The Teachings of the Elders of the Glinsk Hermitage

The Glinsk Hermitage came into being in the 16th century in Kursk Province (a territory which now is part of the Sumsk Region), on the site of the appearance of the iraculous Icon of the Nativity of the Theotokos. It appeared in a pine tree. A solitary desert-dweller first settled there, and then others joined him. Later, the Glinsk Hermitage was attached to a succession of monasteries, but even after being granted independence, it was not known as a distinguished monastery until 1817, when Abbot Philaret (Danilevsky) of the St. Sophronius Hermitage was assigned there. Upon his arrival at the monastery, he found only a few ancient structures and 25 brethren. Inspired by the example and teachings of St. Paisius Velichkovsky, Abbot Philaret truly became the awakener and spiritual founder of the monastery which became renowned for its eldership and wide-ranging charitable undertakings. Already at the close of the 19th century, the Glinsk Hermitage encompassed 5 churches, 4 house churches, 15 buildings to house the residents, 8 hostels for the faithful, a refectory, a laundry, a hospital with a pharmacy, and many household buildings, including 4 waterwheel-powered mills. The monastery included a vocational school in which up to 50 boys, primarily orphans, were educated. Approximately 400 people lived at the monastery.

Almost everything of the external glory of the monastery was swept away by the revolutionary whirlwind. By 1942, when the warmth of monastic life was rekindled on the ruins of its former splendor, the Glinsk Hermitage included only one house church, in the building also housing the hospital and “bishop’s” building.

The most noteworthy aspect of the history of the monastery was the fact that its monastics were able to endure through all of the deprivations and trials of the awful decades, and to return to the monastery not the glory of its former magnificence, but rather the spirit of true asceticism, eldership, and service to the world. This permitted the Glinsk Hermitage to function for a short time – from 1942 to 1961, when it was once again shut down – as a manifestation of unusual spiritual strength, at whose center were the elders.

We were told a great deal about the elders of the Glinsk Hermitage by his Eminence, the Most Reverend Lazarus, during his visits to Washington, and by Schema-archimandrite Makary Bolotov, who was personally acquainted with several of the Glinsk elders during the final stage of the history of the monastery. They both believe that the time will come when the Church will include them in the host of Saints.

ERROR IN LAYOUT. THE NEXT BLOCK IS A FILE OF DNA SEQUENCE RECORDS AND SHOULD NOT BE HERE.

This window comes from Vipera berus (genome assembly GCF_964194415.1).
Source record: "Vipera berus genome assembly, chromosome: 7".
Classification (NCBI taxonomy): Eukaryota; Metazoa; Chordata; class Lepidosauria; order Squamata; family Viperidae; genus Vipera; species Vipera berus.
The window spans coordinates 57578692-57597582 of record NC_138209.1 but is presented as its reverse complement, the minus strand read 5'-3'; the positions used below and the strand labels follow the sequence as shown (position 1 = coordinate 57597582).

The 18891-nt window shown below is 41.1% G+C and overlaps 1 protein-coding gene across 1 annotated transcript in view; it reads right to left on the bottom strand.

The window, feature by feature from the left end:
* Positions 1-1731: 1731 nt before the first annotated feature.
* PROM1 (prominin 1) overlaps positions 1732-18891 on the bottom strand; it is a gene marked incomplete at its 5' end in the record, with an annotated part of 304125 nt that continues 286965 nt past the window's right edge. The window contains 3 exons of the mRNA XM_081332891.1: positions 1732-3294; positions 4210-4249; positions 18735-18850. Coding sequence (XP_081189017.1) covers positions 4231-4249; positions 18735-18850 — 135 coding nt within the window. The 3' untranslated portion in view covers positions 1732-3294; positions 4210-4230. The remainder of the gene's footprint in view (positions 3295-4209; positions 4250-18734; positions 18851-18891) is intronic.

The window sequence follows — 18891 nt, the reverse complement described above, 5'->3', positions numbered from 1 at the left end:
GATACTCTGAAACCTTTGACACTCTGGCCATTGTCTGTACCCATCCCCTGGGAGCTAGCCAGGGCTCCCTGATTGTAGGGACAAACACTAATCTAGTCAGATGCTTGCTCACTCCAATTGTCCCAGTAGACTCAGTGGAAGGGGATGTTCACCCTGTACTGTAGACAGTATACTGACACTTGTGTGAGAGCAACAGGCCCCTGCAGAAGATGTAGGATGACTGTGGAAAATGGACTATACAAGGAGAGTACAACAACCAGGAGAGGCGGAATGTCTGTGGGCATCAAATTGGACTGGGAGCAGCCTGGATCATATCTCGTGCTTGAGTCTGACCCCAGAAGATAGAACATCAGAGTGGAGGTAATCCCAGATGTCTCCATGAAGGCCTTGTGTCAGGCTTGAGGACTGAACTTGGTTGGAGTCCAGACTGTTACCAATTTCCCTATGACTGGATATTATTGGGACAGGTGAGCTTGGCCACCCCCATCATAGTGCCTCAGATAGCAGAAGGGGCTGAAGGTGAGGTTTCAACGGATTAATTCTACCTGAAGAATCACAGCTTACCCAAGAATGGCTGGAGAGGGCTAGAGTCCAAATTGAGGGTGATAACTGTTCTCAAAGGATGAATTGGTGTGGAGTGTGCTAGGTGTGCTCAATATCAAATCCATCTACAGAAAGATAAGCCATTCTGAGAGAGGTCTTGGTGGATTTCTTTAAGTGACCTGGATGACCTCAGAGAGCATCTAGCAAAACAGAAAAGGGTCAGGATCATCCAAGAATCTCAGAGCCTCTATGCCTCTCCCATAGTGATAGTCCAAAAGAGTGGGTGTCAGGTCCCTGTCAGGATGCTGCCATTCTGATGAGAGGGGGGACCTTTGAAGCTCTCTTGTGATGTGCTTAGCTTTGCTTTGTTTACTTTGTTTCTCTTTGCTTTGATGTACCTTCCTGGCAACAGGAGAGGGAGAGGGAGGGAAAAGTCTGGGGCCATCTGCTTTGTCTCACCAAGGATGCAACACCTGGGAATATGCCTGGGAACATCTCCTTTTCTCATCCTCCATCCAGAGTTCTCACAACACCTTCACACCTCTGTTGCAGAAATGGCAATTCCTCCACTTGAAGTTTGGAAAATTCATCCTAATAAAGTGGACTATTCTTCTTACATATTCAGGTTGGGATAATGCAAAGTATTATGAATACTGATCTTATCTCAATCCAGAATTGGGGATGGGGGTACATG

We begin our introduction with the instructions of elder Schema-hieromonk Seraphim (Romantsov).

“To protect your soul from being disturbed, it is better to compromise on what does not contradict the commandments of God, and to be careful in watching yourself, lest you leave irritation, hatred, and offense in your soul.”

“Condemnation of one’s neighbors is a spiritual weakness and not a paltry thing. The one who condemns shares responsibility with the sinner.”

The elder did not like to hear claims of someone’s spiritual elevation, incidents of “revelations,” or that someone “had experiences.” He cautioned against too readily believing such people, lest this turn into the blind leading the blind.

The elder persuaded people to hold to the golden mean, not falling into senseless joy or into excessive sorrow. Extremes have brought many to a bad end, even to suicide.

When it is painful to remember the past, it is better to simply repent of what had been bad, and think no more about it. In order not to despair or be enfeebled by it, “remember the examples of God’s great mercies to great sinners. The main thing: do not condemn, do not envy, know yourself and be with God.”

“Do not pay particular heed to comforting dreams. It is better not to welcome an angel than to receive a demon in the form of an angel. We are proud, and can easily make a mistake in this regard.”

Instructions of Schema-hieromonk Andronicus Lukasha (1889-1974)

It is enough to know yourself.
Come to love work, and soon God will send you peace.
What you sow in youth, you will reap in old age.
I fear three things: when I will die, how I will die, and where I will find myself.
Truly wise is he who teaches not in words but in deeds.
Do not abandon the will of God in order to serve the will of man.

(From the book Glinsk Mosaic: Pilgrims’ Recollections of the Glinsk Hermitage,

1942-1961, Pilgrim Publishers, Moscow, 1997.)

Source: http://stjohndc.org/en/orthodoxy-foundation/lessons/teachings-elders-glinsk-hermitage